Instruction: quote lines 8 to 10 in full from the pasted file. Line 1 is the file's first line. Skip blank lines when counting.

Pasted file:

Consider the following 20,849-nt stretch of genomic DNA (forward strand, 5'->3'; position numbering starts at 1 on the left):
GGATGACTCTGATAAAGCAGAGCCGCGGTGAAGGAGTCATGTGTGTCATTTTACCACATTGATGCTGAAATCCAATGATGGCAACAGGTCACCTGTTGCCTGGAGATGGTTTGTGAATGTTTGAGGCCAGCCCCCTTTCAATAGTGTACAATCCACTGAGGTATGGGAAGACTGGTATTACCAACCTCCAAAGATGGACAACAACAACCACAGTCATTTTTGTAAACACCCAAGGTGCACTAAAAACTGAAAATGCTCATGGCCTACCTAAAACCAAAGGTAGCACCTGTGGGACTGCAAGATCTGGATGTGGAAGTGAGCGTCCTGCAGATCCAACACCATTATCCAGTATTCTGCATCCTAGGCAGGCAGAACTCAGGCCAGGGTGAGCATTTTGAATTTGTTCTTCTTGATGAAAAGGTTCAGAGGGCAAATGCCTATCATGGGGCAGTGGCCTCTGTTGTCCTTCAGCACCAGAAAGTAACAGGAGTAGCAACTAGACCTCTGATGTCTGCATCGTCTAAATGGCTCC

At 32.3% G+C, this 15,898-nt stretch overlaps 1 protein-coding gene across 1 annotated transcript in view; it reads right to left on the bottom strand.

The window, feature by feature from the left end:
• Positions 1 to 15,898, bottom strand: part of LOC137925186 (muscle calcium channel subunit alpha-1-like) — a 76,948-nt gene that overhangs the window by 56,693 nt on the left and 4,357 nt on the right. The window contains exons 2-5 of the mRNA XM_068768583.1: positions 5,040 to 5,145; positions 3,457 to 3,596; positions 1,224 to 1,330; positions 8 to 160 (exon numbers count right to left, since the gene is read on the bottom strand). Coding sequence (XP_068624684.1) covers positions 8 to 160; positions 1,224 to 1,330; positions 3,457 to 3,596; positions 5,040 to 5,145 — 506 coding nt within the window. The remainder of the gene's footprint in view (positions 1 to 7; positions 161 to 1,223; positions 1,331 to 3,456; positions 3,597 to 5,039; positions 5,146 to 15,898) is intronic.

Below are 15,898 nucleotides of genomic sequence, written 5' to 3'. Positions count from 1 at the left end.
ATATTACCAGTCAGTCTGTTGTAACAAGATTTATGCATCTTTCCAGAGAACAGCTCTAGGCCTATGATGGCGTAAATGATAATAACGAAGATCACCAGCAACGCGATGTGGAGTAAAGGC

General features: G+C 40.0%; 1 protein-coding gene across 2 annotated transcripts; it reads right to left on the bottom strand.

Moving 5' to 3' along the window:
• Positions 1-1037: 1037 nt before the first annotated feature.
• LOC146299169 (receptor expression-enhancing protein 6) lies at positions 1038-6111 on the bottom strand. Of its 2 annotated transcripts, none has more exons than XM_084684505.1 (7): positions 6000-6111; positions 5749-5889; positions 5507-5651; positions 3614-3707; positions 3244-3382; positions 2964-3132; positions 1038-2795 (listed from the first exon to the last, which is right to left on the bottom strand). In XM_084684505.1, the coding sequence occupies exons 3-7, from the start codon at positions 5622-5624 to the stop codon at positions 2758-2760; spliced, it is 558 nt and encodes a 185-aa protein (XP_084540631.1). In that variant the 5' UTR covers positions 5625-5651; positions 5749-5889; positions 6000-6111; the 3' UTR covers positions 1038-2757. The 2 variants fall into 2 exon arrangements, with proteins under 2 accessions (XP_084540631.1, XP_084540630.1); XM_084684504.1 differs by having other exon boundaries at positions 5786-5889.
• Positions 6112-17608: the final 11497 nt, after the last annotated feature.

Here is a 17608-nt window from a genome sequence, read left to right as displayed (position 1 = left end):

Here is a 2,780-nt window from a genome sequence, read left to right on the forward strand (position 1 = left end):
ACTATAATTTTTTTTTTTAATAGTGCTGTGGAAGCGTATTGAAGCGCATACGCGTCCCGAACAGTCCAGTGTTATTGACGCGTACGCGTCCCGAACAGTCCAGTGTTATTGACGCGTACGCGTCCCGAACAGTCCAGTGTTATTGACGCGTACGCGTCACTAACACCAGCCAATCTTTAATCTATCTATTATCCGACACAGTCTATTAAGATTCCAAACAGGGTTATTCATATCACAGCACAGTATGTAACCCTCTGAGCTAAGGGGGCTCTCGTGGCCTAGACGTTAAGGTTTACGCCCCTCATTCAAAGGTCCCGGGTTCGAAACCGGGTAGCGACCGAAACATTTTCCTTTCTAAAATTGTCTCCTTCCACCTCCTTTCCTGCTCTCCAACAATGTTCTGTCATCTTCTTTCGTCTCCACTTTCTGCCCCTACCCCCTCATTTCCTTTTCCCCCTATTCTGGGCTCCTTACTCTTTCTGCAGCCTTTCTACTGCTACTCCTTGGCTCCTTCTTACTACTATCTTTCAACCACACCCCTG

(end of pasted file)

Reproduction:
General features: G+C 40.0%; 1 protein-coding gene across 2 annotated transcripts; it reads right to left on the bottom strand.

Moving 5' to 3' along the window:
• Positions 1-1037: 1037 nt before the first annotated feature.